Lastly, an important message was put forth that this park would NOT be THE PARK for the Triangle. Both DPR and the MVT CID want a larger more central green space less isolated by heavy traffic. There are some alternative that are being studied regarding this but they were not shared in the meeting. One possibility I have previously seen in the Mount Vernon Triangle Transportation and Public Realm Design Project suggests a park along a new extension of 3rd Street built out over I-395.
Note: Cary Silverman has also covered the meeting on his blog. Cary is spearheading a “Friend of the (name TBD) Park” effort.
Via random googling I came across an article dated April 23, 2008 about the Mount Vernon Triangle in the American Observer. The American Observer is produced by the American University School of Communication’s graduate journalism program. It is an online magazine is a student publication that focuses on news from campus, Washington, and the world.
The piece discusses a spectrum of issues with ranging from homeless services, Section 8 housing, City Vista, and local small businesses. The auther chats with a spectrum of people including MVT CID Bill McLeod, Kristine Thompson of Calvary Women’s Services, Vera Watson, a resident of Museum Square for 25 years, and the owners of G & J Deli and Tunnel Wine & Spirits.
Other, newer businesses are banking that the new residents of the neighborhood will bring new jobs and fresh dollars to the area. Already, recent upstarts like Tunnel Fine Wines and Spirits on H Street are awaiting the influx of wealthy patrons.
The dark-wood paneling and cobbled floors of the liquor store distinguish it from others in the area. In the back of the store, a wine cooler holds bottles of white from around the world and a small, decorated room stands ready for a community wine-tasting later in the evening.
Owner Feleke Girma, a 23-year resident of the D.C. area, started the business two months ago. Despite already having survived a robbery, he trusts that the new demographic of the neighborhood will appreciate his openness.
“I used to have to work behind bullet-proof glass,” he said, describing his experience at his former convenience store on Georgia Avenue, which was not part of the Triangle improvement district. Thinking back to the Triangle’s neighborhood 15 and 20 years ago, Girma acknowledged the whole demographic has changed. Before, many of the buildings were boarded up, he said.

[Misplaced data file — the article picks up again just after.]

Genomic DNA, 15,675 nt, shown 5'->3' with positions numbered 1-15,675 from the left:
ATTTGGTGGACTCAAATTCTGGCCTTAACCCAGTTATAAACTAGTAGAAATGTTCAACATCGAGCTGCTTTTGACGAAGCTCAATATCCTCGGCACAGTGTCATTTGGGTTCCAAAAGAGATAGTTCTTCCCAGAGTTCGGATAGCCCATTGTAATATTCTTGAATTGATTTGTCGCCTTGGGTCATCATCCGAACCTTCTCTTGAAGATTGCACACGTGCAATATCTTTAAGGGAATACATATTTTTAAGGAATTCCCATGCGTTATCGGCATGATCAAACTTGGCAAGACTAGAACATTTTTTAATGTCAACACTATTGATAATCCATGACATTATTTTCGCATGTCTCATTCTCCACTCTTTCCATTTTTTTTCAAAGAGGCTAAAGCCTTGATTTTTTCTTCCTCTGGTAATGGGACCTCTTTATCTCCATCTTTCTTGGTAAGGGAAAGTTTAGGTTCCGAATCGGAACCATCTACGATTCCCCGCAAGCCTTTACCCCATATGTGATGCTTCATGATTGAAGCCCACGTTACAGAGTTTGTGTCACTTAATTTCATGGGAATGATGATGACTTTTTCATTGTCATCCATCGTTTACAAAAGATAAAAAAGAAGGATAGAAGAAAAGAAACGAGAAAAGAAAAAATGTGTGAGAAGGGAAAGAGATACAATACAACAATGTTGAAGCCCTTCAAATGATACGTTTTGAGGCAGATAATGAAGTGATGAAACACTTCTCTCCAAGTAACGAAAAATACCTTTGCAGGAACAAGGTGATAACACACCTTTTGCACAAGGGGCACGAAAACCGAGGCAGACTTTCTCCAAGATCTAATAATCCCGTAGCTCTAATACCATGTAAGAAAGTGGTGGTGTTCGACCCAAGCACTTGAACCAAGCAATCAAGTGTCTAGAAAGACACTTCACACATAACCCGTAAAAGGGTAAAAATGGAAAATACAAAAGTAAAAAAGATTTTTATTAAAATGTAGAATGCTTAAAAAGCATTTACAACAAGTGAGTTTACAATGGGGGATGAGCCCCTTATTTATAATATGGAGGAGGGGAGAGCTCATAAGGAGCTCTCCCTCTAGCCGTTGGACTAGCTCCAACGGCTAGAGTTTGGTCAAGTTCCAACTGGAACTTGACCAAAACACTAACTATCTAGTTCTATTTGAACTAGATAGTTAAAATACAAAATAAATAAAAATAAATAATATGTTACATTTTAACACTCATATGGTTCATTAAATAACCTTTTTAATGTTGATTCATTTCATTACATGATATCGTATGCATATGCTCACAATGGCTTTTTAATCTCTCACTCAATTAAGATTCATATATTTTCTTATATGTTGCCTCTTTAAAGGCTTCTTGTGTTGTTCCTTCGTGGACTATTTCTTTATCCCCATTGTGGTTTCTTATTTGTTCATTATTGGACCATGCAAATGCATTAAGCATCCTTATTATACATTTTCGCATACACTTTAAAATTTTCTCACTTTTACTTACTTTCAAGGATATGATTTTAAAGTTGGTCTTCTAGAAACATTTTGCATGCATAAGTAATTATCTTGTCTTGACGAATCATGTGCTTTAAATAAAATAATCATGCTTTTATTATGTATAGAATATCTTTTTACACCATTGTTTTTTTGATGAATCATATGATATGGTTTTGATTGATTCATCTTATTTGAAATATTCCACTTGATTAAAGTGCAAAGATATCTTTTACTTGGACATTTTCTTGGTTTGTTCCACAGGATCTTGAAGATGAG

“These changes were necessary,” he said. “It has been neglected for a long time.”
Tonight the MVT CID and the Department of Parks and Recreation
are hosting a meeting to discuss the park 2nd and Mass Ave NW. The meeting will be at Second Baptist Church (816 3rd St NW) at 6pm.
From MVT CID Bill McLeod
We will be discussing: current uses of the park; maintenance needs; landscaping needs; infrastructure needs; and future uses for the park. The DC Department of Parks & Recreation and the Mount Vernon Triangle Community Improvement District are organizing this meeting.
Earlier today a City Vista resident shared a letter he had dispatched to Ward 6 Councilmember Tommy Wells on the Lifein MVSNA blog.
I am requesting assistance from your office with the noise level and late night loitering in the parking lot of Museum Square at 401 K St. NW, Washington, DC 20001.
People congregate on the benches under the shelters in the parking lot in the rear of the building every night until about 3AM. The crowd can range in size from 5-15 and often include children (there was a toddler around 3 or 4 years old, crying from 2-3 AM and wandering the parking lot last night – while an adult just stood there with the child’s stroller under the shelter talking with their friends, ignoring the child). There are also a number of teenagers that loiter in the same location, shouting and running around the parking lot.